Serum samples were screened initially by RBPT and then were evaluated by indirect-ELISA (iELISA) using SVANOVIR® Brucella-Ab iELISA kit (Uppsala, Sweden) as per manufacturer recommendations. Samples with Percent Positive (PP)≥40 were considered positive.

The data on different variables, e.g. age, sex, parity, lactation and pregnancy sero-prevalence were evaluated by Chi-square test. To determine the level of significance, P value < 0.05 was considered as cut off.


Table I.- Association of brucellosis sero-positivity with history of reproductive disorders.

Reproductive disorders

Sero-positive (both RBPT and ELISA)



12/25 (48%)



2/13 (15.38%)

Repeat breeder

1/18 (5.55%)

Retained fetal membrane

4/24 (16.66%)

*P-value <0.05 considered as significant association.



A total of 384 bovine sera were tested by RBPT and iELISA for brucellosis and were found 111 (28.90%) and 107 (27.86%) sero-positive, respectively. The two tests did not show any statistical significant association (P>0.05) for detection of the sero-prevalence.

Abortion was the most frequently found 12/25 (48%) reproductive disorder among seropositive amimals. Overall, the reproductive disorders associated statistically significant (P=0.0056) with seropositivity for brucellosis (Table I).

Individual livestock parameters such as age, parity, sex, lactation staus and preganancy staus did not show any statistical significant (P>0.05) association with the seropositivity of the disease (Table II).


Table II.- Overall sero-prevalence of brucellosis in cross bred cattle in relation to various risk factors.




Age (years)


35/135 (25.92%)



44/151 (29.14%)


28/98 (28.57%)



47/179 (26.26%)



35/107 (32.71%)


11/49 (22.45%)



93/335 (27.76%)



14/49 (28.57%)

Lactation status


63/201 (31.34%)



30/134 (22.39%)

Pregnancy status


63/248 (25.4%)



30/87 (34.48%)

*P-value <0.05 considered as significant association.



Brucellosis is considered endemic in ruminant animals in Pakistan (Farooq et al., 2011; Ali et al., 2014). Previous studies have indicated seroprevalence of 3-6% depending on the area and animals whereas B. abortus found as main etiology of brucellosis in the country (Ali et al., 2014, 2015, 2017; Abro et al., 2017; Ahmad et al., 2017). The two diagnostic tests did not reveal a significant difference in seropositive animals, may be because of relatively low number of samples. Reproductive disorders, especially repeat breeding and previous abortion history have been found significantly associated with bovine brucellosis (Al-Hassan et al., 2014; Lindahl et al., 2014; Patel et al., 2014; Chaulagain and Bowen, 2016; Geresu et al., 2016; Pathak et al., 2016). However, to the best of our knowledge, only one study in India did not find significant association (Asmare et al., 2013). While breed was foud to have significant association with brucellosis, cross bred cattle are considered more prone to the infection (Asmare et al., 2013; Patel et al., 2014; Chaulagain and Bowen, 2016; Kaleem et al., 2016; Ali et al., 2017). Sex, age and lactation status did not show any significant association in our study, however previous reports do associate sex and lactation status of the animal with the infection (Ibrahim et al., 2010; Ali et al., 2017).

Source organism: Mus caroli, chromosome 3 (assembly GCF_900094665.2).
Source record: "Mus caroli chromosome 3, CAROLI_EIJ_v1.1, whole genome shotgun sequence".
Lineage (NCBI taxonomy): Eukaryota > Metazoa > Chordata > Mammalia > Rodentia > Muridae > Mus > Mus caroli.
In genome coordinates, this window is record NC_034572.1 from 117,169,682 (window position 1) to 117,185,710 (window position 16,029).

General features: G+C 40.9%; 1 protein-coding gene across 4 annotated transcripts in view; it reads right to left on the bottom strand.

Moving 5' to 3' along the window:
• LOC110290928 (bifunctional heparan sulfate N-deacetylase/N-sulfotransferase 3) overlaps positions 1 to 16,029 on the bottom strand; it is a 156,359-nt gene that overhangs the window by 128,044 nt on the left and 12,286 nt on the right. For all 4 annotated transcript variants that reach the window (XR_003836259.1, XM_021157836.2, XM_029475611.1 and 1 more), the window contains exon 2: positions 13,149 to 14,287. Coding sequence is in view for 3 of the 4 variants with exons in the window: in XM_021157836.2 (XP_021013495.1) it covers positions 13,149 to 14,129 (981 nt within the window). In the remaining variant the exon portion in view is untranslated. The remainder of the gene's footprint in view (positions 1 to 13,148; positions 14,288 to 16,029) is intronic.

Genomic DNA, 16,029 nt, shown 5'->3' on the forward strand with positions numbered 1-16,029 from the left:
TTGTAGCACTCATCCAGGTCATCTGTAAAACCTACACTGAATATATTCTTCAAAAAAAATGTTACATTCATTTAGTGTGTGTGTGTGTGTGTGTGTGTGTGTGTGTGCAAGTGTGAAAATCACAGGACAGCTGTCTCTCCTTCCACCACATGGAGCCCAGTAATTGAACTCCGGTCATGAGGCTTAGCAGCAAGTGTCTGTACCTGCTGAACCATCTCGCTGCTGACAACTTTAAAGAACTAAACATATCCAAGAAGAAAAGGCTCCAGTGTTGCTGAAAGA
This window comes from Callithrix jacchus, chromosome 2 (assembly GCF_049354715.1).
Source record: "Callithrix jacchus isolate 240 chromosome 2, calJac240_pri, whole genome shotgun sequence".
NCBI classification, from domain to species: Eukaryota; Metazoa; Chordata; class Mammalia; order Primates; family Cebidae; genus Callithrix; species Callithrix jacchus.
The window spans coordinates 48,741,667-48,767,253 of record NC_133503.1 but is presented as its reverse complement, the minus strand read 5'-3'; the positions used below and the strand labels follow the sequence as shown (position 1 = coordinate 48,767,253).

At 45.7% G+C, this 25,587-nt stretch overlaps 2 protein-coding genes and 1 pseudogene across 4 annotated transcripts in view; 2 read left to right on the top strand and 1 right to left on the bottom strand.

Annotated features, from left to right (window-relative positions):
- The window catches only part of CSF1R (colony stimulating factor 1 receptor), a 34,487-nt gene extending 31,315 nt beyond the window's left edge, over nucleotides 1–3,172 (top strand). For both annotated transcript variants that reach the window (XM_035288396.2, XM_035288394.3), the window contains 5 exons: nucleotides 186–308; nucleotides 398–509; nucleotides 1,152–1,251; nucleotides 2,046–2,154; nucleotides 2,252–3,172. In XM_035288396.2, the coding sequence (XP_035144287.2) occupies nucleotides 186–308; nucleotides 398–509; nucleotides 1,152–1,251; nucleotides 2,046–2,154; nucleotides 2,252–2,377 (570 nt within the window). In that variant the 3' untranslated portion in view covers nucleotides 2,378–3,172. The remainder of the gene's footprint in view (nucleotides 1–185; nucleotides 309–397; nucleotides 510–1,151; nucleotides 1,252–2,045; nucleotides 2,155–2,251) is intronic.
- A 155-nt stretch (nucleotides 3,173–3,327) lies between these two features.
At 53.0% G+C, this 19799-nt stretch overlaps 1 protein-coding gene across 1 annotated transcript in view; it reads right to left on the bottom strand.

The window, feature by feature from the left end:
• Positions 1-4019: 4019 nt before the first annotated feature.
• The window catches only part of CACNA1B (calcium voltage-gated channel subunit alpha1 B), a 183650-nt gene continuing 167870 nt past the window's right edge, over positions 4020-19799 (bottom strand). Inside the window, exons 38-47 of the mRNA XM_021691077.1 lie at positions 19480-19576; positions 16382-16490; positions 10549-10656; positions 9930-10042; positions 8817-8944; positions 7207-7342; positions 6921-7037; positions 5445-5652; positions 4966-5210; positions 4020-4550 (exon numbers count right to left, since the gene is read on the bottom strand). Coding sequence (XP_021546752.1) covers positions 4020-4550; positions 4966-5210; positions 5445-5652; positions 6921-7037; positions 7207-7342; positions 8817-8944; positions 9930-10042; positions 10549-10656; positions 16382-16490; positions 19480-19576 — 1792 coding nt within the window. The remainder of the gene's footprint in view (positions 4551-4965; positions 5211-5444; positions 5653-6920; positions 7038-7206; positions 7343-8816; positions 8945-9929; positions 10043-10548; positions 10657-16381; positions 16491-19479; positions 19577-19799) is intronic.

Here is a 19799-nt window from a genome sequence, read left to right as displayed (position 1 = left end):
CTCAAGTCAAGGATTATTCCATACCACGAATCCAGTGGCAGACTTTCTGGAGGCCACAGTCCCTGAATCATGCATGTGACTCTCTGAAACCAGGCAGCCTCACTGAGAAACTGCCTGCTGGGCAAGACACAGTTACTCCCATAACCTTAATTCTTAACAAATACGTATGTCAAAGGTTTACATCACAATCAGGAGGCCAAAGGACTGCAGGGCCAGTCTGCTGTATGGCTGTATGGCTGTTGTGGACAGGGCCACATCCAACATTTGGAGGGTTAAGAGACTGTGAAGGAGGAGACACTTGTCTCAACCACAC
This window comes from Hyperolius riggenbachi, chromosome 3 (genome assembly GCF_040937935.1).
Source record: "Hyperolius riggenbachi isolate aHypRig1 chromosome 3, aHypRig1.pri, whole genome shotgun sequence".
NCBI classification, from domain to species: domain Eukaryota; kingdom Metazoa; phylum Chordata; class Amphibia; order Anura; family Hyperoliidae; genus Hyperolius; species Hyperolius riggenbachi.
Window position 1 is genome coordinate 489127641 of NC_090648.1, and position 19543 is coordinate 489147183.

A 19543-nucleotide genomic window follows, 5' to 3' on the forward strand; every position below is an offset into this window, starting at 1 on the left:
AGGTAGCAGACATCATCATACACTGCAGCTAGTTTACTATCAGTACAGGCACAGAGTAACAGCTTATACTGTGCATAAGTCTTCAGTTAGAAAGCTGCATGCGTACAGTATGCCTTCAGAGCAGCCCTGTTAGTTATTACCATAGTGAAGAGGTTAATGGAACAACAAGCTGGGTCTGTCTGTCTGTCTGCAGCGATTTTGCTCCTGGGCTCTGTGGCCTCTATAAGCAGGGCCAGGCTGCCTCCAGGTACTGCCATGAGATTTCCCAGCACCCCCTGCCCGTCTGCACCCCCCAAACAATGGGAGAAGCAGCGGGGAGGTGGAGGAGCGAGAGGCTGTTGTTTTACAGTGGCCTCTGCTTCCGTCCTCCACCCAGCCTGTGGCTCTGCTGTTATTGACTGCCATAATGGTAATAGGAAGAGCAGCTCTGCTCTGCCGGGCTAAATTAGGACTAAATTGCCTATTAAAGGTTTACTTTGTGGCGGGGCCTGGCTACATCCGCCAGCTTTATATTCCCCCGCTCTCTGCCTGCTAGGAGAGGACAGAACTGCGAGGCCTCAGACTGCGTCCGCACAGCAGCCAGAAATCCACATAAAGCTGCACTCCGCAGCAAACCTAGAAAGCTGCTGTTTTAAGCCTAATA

Further studies in different areas of the country coupled with confirmatory diagnosis e.g. isolation and identification of the etiology could help in better understanding the epidemiology of the disease. The isolates could be then analysed further for antibiotic resistance, gene characterization and molecular epidemiology. Vaccination could provide a potential solution. So far, there is no drug of choice against brucellosis in animals , hence culling remains the only choice. Animal movement should be regulated with strict health certificate programmes. Pasturised milk is recommended to avoid transmission to humans. Nationwide public awareness especially in herd’s people is very necessary as they are at the first risk of infection (Ullah et al., 2015). Routine screening of the herd is essential for prevention and control of the infection in the herd.



The study concludes the seroprevalence of the infection in the area and a potential threat in animals at any age, sex and lactation status. Preventive measures an public awareness remain the only hope to control and prevent the infection in animals as well as in humans.



The authors are thankful to the Higher Education Commission (HEC) of Pakistan for their financial support to this study under HEC Indigenous M.Phil leading to Ph.D. fellowship programme. Financial support from German Federal Foreign Office through Friedrich-Loeffler-Institute (FLI), Jena, Germany (Project # je-0113, titled “Brucellosis in Pakistan) is highly appreciated.


Statement of conflict of interest

The authors declare no conflict of interest.



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Pakistan Journal of Zoology